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Tourism PEI - Corporate
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Festival & Event Logistics

Festival & Event Logistics

Once you’ve worked through your conceptual planning, it’s time to carefully analyze the logistical requirements needed for your event. The following are some of the logistics you will need to consider for your festival or event:

Regulations, Permits and Insurance Needed

There are many parameters to be met that can differ from event to event and place to place. It is critical to figure out the extent of any provincial and municipal regulations and permits needed well in advance for a festival or event.


Land-use agreement for the use of site


Parks Canada or other federal government departments


  • Liquor service licensing and permits
  • Capacity, tents, buildings, washrooms, parking
  • Food service
  • Signage
  • COVID-19 public health measures
  • Electrical permits
  • Fireworks permits
  • Employment-related requirements for festival staff and contract/concession staff
  • Taxation (e.g. for onsite concessions or retail)


  • Noise by-laws and any exemptions for scheduled times and sound levels
  • Curfew
  • Fire protection, emergency access, and services
  • Parade permit
  • Off-site traffic control, street/sidewalk closures, signage, banners, parking meters
  • Other?

Locate and contact your municipality


Getting quotes from multiple providers can save you money and provide a level of comfort to ensure that you have adequate coverage.

Agreements and Contracts

Agreements and Contracts

It is recommended that you prepare contracts to be signed by all performers, suppliers, vendors, sponsors and partners for your event. Here are some guidelines:

  • A contract should clearly state all expectations and requirements for each party.
  • Do not allow a close relationship or partnership to supersede signing a contract.
  • Discuss the details needed in a contract with your insurance provider and legal counsel.
  • Engage the services of a lawyer to draft a contract template that you can use for sponsors, suppliers, contract staff, etc.

Potential Funding Partners

Seek out potential funding grants from municipal, provincial and federal governments as well as agencies within the specific industries (e.g. heritage, arts and culture, sport, etc.). 

Barnone Brewing, sign, light

Potential Sponsors

Sponsorship  is an integral part of your budget and it can be the difference between a profit or loss.

Before approaching any potential sponsor in person or in writing, be prepared with solid answers to the following questions:

  • How does your concept match the mission, mandate and strategic goals of the business or organization?
  • What is the ask?
  • In-kind services, financial contribution, product donations, etc. Outline clear and precise expectations.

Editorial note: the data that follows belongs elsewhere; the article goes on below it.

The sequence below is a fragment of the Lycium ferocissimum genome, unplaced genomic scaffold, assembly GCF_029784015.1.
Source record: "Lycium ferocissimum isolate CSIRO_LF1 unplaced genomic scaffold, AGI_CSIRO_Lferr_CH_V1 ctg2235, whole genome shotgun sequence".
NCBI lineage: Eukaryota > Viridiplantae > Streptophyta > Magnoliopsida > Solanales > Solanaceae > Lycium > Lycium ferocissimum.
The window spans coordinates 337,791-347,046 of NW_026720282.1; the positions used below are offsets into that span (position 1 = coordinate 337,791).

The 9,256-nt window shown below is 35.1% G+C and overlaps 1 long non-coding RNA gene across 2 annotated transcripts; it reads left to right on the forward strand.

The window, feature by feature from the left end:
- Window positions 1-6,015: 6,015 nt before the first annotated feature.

• Is there an opportunity for cross-promotion for the event and sponsor?
  • How can both parties best work together to enhance any investment?
  • What is the timeframe of the sponsorship? One-time, multi-year, etc.

When writing and discussing proposals with potential sponsors, be flexible and be creative.

Do you have the necessary lead time to adequately promote the event?

Ensure that you do not make commitments before assessing the amount of lead time required to effectively market an event. Building an audience takes strategic planning and time, usually more than organizers realize. Give yourself a minimum of 10 to 12 months for planning, depending on the size/scope of the event.

Do you have access to sufficient staff and/or volunteers to carry out the work required?

Key to success is recruiting the right people and skills for all the necessary details of planning and execution. Here are some guiding questions to consider:

  • What are the staffing requirements for the event? (Set-up, execution, tear-down and administration)
  • What is the extent you can handle yourself?
  • Is a volunteer committee or board needed?
  • Do you need to hire event management company?
  • Are volunteers required for the event? For what specific tasks?
  • If so, how many and how will they be recruited? What does your event volunteer schedule look like?
  • What volunteer/staff training is necessary to ensure that roles are clearly understood and skillsets will meet expectations?

Are there sufficient accommodations and services to support your event?

  • What is the availability and proximity of accommodations to the event, if needed?
  • Are such accommodations suitable based on the preferences of your target market?
  • What are your service needs and are they available? (e.g. tent, food service providers, sanitation, product, transportation, entertainment, etc)
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Contact Us

For help or questions on how to get your tourism-related event off the ground, contact Trent Birt, Tourism Development Officer.

* This information is provided for general purposes only. The event organizer is responsible for satisfying all statutory and regulatory provisions and/or municipal bylaws having authority over the event or activity. Tourism PEI accepts no liability for the content or the consequences of any actions taken based on the information provided.